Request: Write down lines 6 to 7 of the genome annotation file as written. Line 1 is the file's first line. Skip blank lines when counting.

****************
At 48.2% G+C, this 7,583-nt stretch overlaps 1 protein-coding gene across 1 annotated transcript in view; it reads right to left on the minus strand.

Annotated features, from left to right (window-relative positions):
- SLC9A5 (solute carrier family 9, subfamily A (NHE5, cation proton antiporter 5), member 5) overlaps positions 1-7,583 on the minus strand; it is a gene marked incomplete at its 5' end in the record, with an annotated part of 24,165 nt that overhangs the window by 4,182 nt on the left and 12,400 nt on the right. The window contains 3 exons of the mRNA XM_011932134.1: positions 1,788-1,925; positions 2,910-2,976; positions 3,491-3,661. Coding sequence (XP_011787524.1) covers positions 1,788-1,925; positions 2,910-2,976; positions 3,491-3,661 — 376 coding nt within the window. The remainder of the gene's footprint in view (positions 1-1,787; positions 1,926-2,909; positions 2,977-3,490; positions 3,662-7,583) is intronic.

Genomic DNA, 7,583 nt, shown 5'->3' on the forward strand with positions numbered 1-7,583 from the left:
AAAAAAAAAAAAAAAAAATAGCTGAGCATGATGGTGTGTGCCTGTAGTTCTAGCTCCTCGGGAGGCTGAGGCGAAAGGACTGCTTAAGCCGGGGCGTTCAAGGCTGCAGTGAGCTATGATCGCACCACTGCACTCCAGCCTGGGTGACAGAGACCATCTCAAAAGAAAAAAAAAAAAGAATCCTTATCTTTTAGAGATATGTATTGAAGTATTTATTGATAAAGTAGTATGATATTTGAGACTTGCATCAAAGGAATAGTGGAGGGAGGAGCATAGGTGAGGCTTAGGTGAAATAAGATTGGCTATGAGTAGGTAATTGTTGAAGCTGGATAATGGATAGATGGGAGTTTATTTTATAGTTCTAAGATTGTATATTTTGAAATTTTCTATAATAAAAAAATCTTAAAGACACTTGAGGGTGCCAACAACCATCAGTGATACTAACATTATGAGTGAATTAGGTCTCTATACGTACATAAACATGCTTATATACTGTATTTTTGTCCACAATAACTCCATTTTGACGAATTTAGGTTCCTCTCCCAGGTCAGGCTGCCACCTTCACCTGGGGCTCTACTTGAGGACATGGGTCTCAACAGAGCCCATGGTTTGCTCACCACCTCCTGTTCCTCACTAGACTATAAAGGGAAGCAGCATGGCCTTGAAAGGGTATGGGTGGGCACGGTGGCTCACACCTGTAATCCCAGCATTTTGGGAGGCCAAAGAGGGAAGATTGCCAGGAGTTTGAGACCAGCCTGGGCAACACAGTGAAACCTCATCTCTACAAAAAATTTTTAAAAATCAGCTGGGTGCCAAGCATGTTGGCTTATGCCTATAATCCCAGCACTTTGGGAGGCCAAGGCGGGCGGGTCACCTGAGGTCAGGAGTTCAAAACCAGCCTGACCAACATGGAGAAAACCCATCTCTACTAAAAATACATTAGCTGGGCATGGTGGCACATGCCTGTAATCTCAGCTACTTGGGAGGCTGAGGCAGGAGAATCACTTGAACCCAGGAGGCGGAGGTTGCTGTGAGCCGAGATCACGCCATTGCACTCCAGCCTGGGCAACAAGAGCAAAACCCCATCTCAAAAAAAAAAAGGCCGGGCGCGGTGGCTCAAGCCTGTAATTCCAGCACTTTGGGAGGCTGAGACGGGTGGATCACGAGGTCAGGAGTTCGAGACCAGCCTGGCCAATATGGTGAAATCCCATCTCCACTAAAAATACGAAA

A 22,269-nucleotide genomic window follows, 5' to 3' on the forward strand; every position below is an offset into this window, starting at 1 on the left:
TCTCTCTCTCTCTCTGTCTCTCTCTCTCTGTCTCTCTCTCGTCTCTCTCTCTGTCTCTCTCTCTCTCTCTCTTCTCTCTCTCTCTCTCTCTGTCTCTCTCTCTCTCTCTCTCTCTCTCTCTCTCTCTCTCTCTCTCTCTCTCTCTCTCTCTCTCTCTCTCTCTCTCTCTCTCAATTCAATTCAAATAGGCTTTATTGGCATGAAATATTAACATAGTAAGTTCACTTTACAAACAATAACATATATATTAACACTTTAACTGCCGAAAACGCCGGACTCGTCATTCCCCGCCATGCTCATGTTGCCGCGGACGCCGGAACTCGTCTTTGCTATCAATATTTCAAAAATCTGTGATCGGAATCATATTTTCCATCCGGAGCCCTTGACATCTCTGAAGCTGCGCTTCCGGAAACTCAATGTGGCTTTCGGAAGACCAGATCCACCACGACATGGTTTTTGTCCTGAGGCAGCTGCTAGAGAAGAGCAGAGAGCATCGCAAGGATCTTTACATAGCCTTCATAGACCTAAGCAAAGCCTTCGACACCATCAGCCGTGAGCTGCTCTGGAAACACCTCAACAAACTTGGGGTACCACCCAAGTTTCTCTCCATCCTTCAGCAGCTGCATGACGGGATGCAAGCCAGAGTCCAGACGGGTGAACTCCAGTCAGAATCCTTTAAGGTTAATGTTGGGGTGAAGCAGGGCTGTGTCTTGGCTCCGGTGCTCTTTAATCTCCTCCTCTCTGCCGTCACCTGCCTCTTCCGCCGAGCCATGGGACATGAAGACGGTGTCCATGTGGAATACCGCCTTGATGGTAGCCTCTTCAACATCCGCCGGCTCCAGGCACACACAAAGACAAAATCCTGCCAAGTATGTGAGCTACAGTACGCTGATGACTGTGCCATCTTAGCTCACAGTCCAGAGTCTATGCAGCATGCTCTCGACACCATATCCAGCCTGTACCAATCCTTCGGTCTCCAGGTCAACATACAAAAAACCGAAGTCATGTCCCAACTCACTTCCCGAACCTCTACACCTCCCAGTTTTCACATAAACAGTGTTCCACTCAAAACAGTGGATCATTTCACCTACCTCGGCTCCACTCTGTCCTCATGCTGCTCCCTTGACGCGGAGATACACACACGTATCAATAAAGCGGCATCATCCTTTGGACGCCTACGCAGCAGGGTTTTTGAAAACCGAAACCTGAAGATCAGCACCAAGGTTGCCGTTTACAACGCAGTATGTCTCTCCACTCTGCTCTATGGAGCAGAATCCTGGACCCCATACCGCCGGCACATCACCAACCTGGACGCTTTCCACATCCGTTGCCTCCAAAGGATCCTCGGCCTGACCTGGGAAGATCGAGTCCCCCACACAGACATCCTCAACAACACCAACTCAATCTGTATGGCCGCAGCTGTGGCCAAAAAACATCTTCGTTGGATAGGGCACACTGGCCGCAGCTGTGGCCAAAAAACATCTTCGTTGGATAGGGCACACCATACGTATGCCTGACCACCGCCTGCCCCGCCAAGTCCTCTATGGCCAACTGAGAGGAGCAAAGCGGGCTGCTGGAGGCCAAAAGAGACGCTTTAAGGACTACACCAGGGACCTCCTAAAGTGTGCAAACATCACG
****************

A 22,269-nucleotide genomic window follows, 5' to 3' on the forward strand; every position below is an offset into this window, starting at 1 on the left:
TCTCTCTCTCTCTCTGTCTCTCTCTCTCTGTCTCTCTCTCGTCTCTCTCTCTGTCTCTCTCTCTCTCTCTCTTCTCTCTCTCTCTCTCTCTGTCTCTCTCTCTCTCTCTCTCTCTCTCTCTCTCTCTCTCTCTCTCTCTCTCTCTCTCTCTCTCTCTCTCTCTCTCTCTCTCAATTCAATTCAAATAGGCTTTATTGGCATGAAATATTAACATAGTAAGTTCACTTTACAAACAATAACATATATATTAACACTTTAACTGCCGAAAACGCCGGACTCGTCATTCCCCGCCATGCTCATGTTGCCGCGGACGCCGGAACTCGTCTTTGCTATCAATATTTCAAAAATCTGTGATCGGAATCATATTTTCCATCCGGAGCCCTTGACATCTCTGAAGCTGCGCTTCCGGAAACTCAATGTGGCTTTCGGAAGACCAGATCCACCACGACATGGTTTTTGTCCTGAGGCAGCTGCTAGAGAAGAGCAGAGAGCATCGCAAGGATCTTTACATAGCCTTCATAGACCTAAGCAAAGCCTTCGACACCATCAGCCGTGAGCTGCTCTGGAAACACCTCAACAAACTTGGGGTACCACCCAAGTTTCTCTCCATCCTTCAGCAGCTGCATGACGGGATGCAAGCCAGAGTCCAGACGGGTGAACTCCAGTCAGAATCCTTTAAGGTTAATGTTGGGGTGAAGCAGGGCTGTGTCTTGGCTCCGGTGCTCTTTAATCTCCTCCTCTCTGCCGTCACCTGCCTCTTCCGCCGAGCCATGGGACATGAAGACGGTGTCCATGTGGAATACCGCCTTGATGGTAGCCTCTTCAACATCCGCCGGCTCCAGGCACACACAAAGACAAAATCCTGCCAAGTATGTGAGCTACAGTACGCTGATGACTGTGCCATCTTAGCTCACAGTCCAGAGTCTATGCAGCATGCTCTCGACACCATATCCAGCCTGTACCAATCCTTCGGTCTCCAGGTCAACATACAAAAAACCGAAGTCATGTCCCAACTCACTTCCCGAACCTCTACACCTCCCAGTTTTCACATAAACAGTGTTCCACTCAAAACAGTGGATCATTTCACCTACCTCGGCTCCACTCTGTCCTCATGCTGCTCCCTTGACGCGGAGATACACACACGTATCAATAAAGCGGCATCATCCTTTGGACGCCTACGCAGCAGGGTTTTTGAAAACCGAAACCTGAAGATCAGCACCAAGGTTGCCGTTTACAACGCAGTATGTCTCTCCACTCTGCTCTATGGAGCAGAATCCTGGACCCCATACCGCCGGCACATCACCAACCTGGACGCTTTCCACATCCGTTGCCTCCAAAGGATCCTCGGCCTGACCTGGGAAGATCGAGTCCCCCACACAGACATCCTCAACAACACCAACTCAATCTGTATGGCCGCAGCTGTGGCCAAAAAACATCTTCGTTGGATAGGGCACACTGGCCGCAGCTGTGGCCAAAAAACATCTTCGTTGGATAGGGCACACCATACGTATGCCTGACCACCGCCTGCCCCGCCAAGTCCTCTATGGCCAACTGAGAGGAGCAAAGCGGGCTGCTGGAGGCCAAAAGAGACGCTTTAAGGACTACACCAGGGACCTCCTAAAGTGTGCAAACATCACG